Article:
A History Lesson With Booze ®

Bessie’s Biplane and The First Black Female Pilot

This week back in 1926, a great American's high-flying career came to a sudden end. We toast to Bessie Coleman's life and legacy with a moonshine-based cocktail.

By National Air and Space Museum (Great Images in NASA Description) [Public domain], via Wikimedia Commons

The History Lesson

Bessie Coleman’s life took a while to get off the ground.

Part African-American, part Native-American, she grew up poor in segregated, turn-of-the-century Texas. She couldn’t afford to finish college and wound up in Chicago at age 23, doing manicures.

That’s where everything changed. Among the folks she met in the Windy City: soldiers returning from World War I. They told fantastic stories about flying aces like Eddie Rickenbacker. Eventually, Coleman got a crazy idea: to become an aviator.

See page for author [Public domain], <a href="https://commons.wikimedia.org/wiki/File%3ABessie_Coleman_and_her_plane_(1922).jpg">via Wikimedia Commons</a>
See page for author [Public domain], via Wikimedia Commons

Back then, just a handful of American women were licensed to fly, and the top American flying schools wouldn’t even teach a woman of color. So Coleman took French lessons, and with the help of a wealthy patron (Robert Abbott), sailed to way more enlightened Paris, where she earned her pilot’s license in 1921 — two years before Amelia Earhart.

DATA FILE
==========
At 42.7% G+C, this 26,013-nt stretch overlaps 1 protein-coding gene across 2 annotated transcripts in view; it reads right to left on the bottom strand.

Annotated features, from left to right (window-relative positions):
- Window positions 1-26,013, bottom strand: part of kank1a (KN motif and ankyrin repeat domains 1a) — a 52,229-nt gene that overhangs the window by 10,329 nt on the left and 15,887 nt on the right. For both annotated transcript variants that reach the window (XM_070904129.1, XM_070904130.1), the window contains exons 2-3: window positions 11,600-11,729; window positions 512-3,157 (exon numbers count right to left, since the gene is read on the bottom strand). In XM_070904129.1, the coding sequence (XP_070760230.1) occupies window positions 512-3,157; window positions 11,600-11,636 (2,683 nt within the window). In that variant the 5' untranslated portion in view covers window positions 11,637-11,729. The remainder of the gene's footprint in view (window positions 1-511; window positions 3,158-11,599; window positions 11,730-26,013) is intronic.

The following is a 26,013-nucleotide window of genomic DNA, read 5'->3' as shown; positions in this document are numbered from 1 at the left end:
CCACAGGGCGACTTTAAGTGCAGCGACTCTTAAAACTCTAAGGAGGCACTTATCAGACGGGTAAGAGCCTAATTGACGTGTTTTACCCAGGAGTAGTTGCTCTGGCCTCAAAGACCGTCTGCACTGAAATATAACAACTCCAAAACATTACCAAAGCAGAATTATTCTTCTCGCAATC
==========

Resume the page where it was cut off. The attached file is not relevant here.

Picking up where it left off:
When Bessie returned to the U.S., she was a sensation: the first black female pilot. The press fawned over her. Hollywood offered movie roles. And for years, she traveled the country, performing stunt-laden air shows for crowds of thousands. People called her “Queen Bess.”

Bessie’s goal was to start a flying school for people of color, but she never got the chance. During rehearsals for an air show, she crashed to her death in April 1926.

Eighty years later, she was inducted into the National Aviation Hall of Fame.

Today, in the Chicago, Oakland, Tampa, and Frankfurt airports, you’ll find roads named after her.

The Booze

Bessie’s Biplane

Photo credit: Elana Lepkowski, stirandstrain.com
Photo credit: Elana Lepkowski, stirandstrain.com

A riff on the classic cocktail, The Paper Plane. Crafted by Michael Mendoza, bartender at Flight 112 in Elmhurst, Il., a short flight from Chicago O’Hare Airport, where Bessie Coleman Drive is named in her honor.


  • 3/4 ounce Still Moon Moonshine White Lightning
  • 3/4 ounce Suze
  • 3/4 ounce Clement “Creole Shrubb” Liqueur d’Orange
  • 3/4 ounce Lemon juice
  • Orange peel

Pour equal parts of moonshine, Suze, Clement “Creole Shrubb” Liqueur d’Orange and lemon juice into a cocktail shaker. Shake and then strain over a coupe glass. If you have origami skills, fold the orange peel into the shape of an airplane, or use an X-Acto blade to shape an airplane out of the orange peel.



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